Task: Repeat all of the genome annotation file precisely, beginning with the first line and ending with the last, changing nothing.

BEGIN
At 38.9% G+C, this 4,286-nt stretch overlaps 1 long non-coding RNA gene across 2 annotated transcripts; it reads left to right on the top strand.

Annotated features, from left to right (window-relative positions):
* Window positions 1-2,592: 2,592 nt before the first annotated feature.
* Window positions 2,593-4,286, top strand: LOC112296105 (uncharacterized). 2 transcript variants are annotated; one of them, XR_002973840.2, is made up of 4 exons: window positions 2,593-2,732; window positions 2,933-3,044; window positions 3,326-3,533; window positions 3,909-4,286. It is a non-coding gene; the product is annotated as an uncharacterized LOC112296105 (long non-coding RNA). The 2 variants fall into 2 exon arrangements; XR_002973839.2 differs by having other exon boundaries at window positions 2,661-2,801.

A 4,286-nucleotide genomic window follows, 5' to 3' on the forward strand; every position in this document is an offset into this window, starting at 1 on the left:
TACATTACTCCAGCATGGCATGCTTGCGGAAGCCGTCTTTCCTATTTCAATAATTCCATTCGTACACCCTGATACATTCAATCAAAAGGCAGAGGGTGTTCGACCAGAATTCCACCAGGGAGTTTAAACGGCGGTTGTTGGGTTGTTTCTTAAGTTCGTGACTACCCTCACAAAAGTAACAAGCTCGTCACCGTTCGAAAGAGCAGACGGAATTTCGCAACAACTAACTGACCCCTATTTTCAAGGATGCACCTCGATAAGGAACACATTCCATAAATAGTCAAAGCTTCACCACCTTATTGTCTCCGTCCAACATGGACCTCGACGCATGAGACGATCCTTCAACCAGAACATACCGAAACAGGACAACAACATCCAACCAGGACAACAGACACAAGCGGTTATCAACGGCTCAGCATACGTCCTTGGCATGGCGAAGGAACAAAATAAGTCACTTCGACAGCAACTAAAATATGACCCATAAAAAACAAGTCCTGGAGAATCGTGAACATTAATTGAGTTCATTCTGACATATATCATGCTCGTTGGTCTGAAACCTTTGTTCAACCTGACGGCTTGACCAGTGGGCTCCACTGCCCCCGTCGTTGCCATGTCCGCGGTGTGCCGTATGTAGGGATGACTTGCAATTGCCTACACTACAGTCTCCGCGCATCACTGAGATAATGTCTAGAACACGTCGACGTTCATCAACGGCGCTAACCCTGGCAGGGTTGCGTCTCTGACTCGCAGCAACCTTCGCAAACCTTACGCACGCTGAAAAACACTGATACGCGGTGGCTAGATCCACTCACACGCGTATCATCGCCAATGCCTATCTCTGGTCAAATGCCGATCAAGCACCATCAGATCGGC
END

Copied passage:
At 38.9% G+C, this 4,286-nt stretch overlaps 1 long non-coding RNA gene across 2 annotated transcripts; it reads left to right on the top strand.

Annotated features, from left to right (window-relative positions):
* Window positions 1-2,592: 2,592 nt before the first annotated feature.
* Window positions 2,593-4,286, top strand: LOC112296105 (uncharacterized). 2 transcript variants are annotated; one of them, XR_002973840.2, is made up of 4 exons: window positions 2,593-2,732; window positions 2,933-3,044; window positions 3,326-3,533; window positions 3,909-4,286. It is a non-coding gene; the product is annotated as an uncharacterized LOC112296105 (long non-coding RNA). The 2 variants fall into 2 exon arrangements; XR_002973839.2 differs by having other exon boundaries at window positions 2,661-2,801.

A 4,286-nucleotide genomic window follows, 5' to 3' on the forward strand; every position in this document is an offset into this window, starting at 1 on the left:
TACATTACTCCAGCATGGCATGCTTGCGGAAGCCGTCTTTCCTATTTCAATAATTCCATTCGTACACCCTGATACATTCAATCAAAAGGCAGAGGGTGTTCGACCAGAATTCCACCAGGGAGTTTAAACGGCGGTTGTTGGGTTGTTTCTTAAGTTCGTGACTACCCTCACAAAAGTAACAAGCTCGTCACCGTTCGAAAGAGCAGACGGAATTTCGCAACAACTAACTGACCCCTATTTTCAAGGATGCACCTCGATAAGGAACACATTCCATAAATAGTCAAAGCTTCACCACCTTATTGTCTCCGTCCAACATGGACCTCGACGCATGAGACGATCCTTCAACCAGAACATACCGAAACAGGACAACAACATCCAACCAGGACAACAGACACAAGCGGTTATCAACGGCTCAGCATACGTCCTTGGCATGGCGAAGGAACAAAATAAGTCACTTCGACAGCAACTAAAATATGACCCATAAAAAACAAGTCCTGGAGAATCGTGAACATTAATTGAGTTCATTCTGACATATATCATGCTCGTTGGTCTGAAACCTTTGTTCAACCTGACGGCTTGACCAGTGGGCTCCACTGCCCCCGTCGTTGCCATGTCCGCGGTGTGCCGTATGTAGGGATGACTTGCAATTGCCTACACTACAGTCTCCGCGCATCACTGAGATAATGTCTAGAACACGTCGACGTTCATCAACGGCGCTAACCCTGGCAGGGTTGCGTCTCTGACTCGCAGCAACCTTCGCAAACCTTACGCACGCTGAAAAACACTGATACGCGGTGGCTAGATCCACTCACACGCGTATCATCGCCAATGCCTATCTCTGGTCAAATGCCGATCAAGCACCATCAGATCGGC